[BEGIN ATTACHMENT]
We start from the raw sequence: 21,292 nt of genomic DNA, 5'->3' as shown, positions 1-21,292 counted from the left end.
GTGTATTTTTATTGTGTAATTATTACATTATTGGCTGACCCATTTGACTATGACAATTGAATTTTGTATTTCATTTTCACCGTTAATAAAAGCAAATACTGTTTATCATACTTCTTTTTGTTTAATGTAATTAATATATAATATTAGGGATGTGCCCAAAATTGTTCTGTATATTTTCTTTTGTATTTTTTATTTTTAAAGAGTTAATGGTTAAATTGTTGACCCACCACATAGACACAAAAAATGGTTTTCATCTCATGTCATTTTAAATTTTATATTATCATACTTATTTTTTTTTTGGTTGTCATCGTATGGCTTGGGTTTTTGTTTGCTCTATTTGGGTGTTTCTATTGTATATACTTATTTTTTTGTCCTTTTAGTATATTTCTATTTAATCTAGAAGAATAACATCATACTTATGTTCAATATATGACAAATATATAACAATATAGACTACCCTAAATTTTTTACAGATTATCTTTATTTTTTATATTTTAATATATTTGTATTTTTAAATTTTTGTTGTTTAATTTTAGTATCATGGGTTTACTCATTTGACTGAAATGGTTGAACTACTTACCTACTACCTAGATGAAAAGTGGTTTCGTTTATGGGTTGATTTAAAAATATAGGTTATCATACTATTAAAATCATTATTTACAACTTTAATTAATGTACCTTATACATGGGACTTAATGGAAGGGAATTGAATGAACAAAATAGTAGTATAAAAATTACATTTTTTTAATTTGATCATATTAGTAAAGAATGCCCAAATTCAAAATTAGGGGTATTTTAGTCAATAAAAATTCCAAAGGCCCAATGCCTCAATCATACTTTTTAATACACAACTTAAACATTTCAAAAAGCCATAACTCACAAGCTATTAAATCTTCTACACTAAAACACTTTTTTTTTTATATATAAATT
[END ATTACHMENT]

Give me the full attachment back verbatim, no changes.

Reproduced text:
We start from the raw sequence: 21,292 nt of genomic DNA, 5'->3' as shown, positions 1-21,292 counted from the left end.
GTGTATTTTTATTGTGTAATTATTACATTATTGGCTGACCCATTTGACTATGACAATTGAATTTTGTATTTCATTTTCACCGTTAATAAAAGCAAATACTGTTTATCATACTTCTTTTTGTTTAATGTAATTAATATATAATATTAGGGATGTGCCCAAAATTGTTCTGTATATTTTCTTTTGTATTTTTTATTTTTAAAGAGTTAATGGTTAAATTGTTGACCCACCACATAGACACAAAAAATGGTTTTCATCTCATGTCATTTTAAATTTTATATTATCATACTTATTTTTTTTTTGGTTGTCATCGTATGGCTTGGGTTTTTGTTTGCTCTATTTGGGTGTTTCTATTGTATATACTTATTTTTTTGTCCTTTTAGTATATTTCTATTTAATCTAGAAGAATAACATCATACTTATGTTCAATATATGACAAATATATAACAATATAGACTACCCTAAATTTTTTACAGATTATCTTTATTTTTTATATTTTAATATATTTGTATTTTTAAATTTTTGTTGTTTAATTTTAGTATCATGGGTTTACTCATTTGACTGAAATGGTTGAACTACTTACCTACTACCTAGATGAAAAGTGGTTTCGTTTATGGGTTGATTTAAAAATATAGGTTATCATACTATTAAAATCATTATTTACAACTTTAATTAATGTACCTTATACATGGGACTTAATGGAAGGGAATTGAATGAACAAAATAGTAGTATAAAAATTACATTTTTTTAATTTGATCATATTAGTAAAGAATGCCCAAATTCAAAATTAGGGGTATTTTAGTCAATAAAAATTCCAAAGGCCCAATGCCTCAATCATACTTTTTAATACACAACTTAAACATTTCAAAAAGCCATAACTCACAAGCTATTAAATCTTCTACACTAAAACACTTTTTTTTTTATATATAAATT